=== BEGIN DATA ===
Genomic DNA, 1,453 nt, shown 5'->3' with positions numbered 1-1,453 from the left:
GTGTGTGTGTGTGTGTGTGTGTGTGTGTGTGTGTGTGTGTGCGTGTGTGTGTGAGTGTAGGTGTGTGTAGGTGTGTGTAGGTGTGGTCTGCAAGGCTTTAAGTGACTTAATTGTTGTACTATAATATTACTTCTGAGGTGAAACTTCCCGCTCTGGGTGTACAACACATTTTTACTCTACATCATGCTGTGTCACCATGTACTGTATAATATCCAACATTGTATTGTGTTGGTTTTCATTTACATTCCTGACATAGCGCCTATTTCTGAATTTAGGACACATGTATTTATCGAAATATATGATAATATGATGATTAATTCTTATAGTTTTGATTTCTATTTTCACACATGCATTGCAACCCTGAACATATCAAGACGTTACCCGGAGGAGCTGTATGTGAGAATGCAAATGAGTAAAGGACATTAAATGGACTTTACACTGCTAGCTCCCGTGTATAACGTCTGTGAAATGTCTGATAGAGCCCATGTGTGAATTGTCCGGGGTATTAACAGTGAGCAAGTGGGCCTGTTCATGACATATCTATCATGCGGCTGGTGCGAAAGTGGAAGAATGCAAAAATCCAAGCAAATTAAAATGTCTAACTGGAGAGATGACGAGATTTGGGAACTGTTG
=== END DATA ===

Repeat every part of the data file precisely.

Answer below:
Genomic DNA, 1,453 nt, shown 5'->3' with positions numbered 1-1,453 from the left:
GTGTGTGTGTGTGTGTGTGTGTGTGTGTGTGTGTGTGTGTGCGTGTGTGTGTGAGTGTAGGTGTGTGTAGGTGTGTGTAGGTGTGGTCTGCAAGGCTTTAAGTGACTTAATTGTTGTACTATAATATTACTTCTGAGGTGAAACTTCCCGCTCTGGGTGTACAACACATTTTTACTCTACATCATGCTGTGTCACCATGTACTGTATAATATCCAACATTGTATTGTGTTGGTTTTCATTTACATTCCTGACATAGCGCCTATTTCTGAATTTAGGACACATGTATTTATCGAAATATATGATAATATGATGATTAATTCTTATAGTTTTGATTTCTATTTTCACACATGCATTGCAACCCTGAACATATCAAGACGTTACCCGGAGGAGCTGTATGTGAGAATGCAAATGAGTAAAGGACATTAAATGGACTTTACACTGCTAGCTCCCGTGTATAACGTCTGTGAAATGTCTGATAGAGCCCATGTGTGAATTGTCCGGGGTATTAACAGTGAGCAAGTGGGCCTGTTCATGACATATCTATCATGCGGCTGGTGCGAAAGTGGAAGAATGCAAAAATCCAAGCAAATTAAAATGTCTAACTGGAGAGATGACGAGATTTGGGAACTGTTG